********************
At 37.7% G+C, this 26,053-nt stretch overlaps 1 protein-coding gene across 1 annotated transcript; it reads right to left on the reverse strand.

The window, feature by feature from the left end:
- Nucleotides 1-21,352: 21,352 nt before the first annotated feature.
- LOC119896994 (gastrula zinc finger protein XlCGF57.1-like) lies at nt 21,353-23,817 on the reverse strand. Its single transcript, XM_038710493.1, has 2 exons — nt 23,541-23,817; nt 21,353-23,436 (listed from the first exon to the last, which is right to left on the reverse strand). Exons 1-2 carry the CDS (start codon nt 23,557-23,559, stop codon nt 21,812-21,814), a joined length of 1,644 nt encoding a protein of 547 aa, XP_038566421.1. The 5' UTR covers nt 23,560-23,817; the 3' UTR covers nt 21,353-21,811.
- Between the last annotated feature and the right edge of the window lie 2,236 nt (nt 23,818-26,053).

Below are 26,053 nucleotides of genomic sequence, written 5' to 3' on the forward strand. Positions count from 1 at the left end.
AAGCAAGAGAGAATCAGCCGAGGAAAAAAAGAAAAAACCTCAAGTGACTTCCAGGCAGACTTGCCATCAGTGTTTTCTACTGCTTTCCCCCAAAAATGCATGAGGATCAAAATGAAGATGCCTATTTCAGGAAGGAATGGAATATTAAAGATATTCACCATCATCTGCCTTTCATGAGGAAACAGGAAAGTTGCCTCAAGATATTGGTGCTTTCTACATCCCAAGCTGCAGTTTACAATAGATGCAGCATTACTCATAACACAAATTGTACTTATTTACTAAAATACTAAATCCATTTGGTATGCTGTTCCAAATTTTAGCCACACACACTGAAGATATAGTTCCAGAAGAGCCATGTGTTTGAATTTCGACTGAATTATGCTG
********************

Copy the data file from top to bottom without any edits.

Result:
At 37.7% G+C, this 26,053-nt stretch overlaps 1 protein-coding gene across 1 annotated transcript; it reads right to left on the reverse strand.

The window, feature by feature from the left end:
- Nucleotides 1-21,352: 21,352 nt before the first annotated feature.
- LOC119896994 (gastrula zinc finger protein XlCGF57.1-like) lies at nt 21,353-23,817 on the reverse strand. Its single transcript, XM_038710493.1, has 2 exons — nt 23,541-23,817; nt 21,353-23,436 (listed from the first exon to the last, which is right to left on the reverse strand). Exons 1-2 carry the CDS (start codon nt 23,557-23,559, stop codon nt 21,812-21,814), a joined length of 1,644 nt encoding a protein of 547 aa, XP_038566421.1. The 5' UTR covers nt 23,560-23,817; the 3' UTR covers nt 21,353-21,811.
- Between the last annotated feature and the right edge of the window lie 2,236 nt (nt 23,818-26,053).

Below are 26,053 nucleotides of genomic sequence, written 5' to 3' on the forward strand. Positions count from 1 at the left end.
AAGCAAGAGAGAATCAGCCGAGGAAAAAAAGAAAAAACCTCAAGTGACTTCCAGGCAGACTTGCCATCAGTGTTTTCTACTGCTTTCCCCCAAAAATGCATGAGGATCAAAATGAAGATGCCTATTTCAGGAAGGAATGGAATATTAAAGATATTCACCATCATCTGCCTTTCATGAGGAAACAGGAAAGTTGCCTCAAGATATTGGTGCTTTCTACATCCCAAGCTGCAGTTTACAATAGATGCAGCATTACTCATAACACAAATTGTACTTATTTACTAAAATACTAAATCCATTTGGTATGCTGTTCCAAATTTTAGCCACACACACTGAAGATATAGTTCCAGAAGAGCCATGTGTTTGAATTTCGACTGAATTATGCTG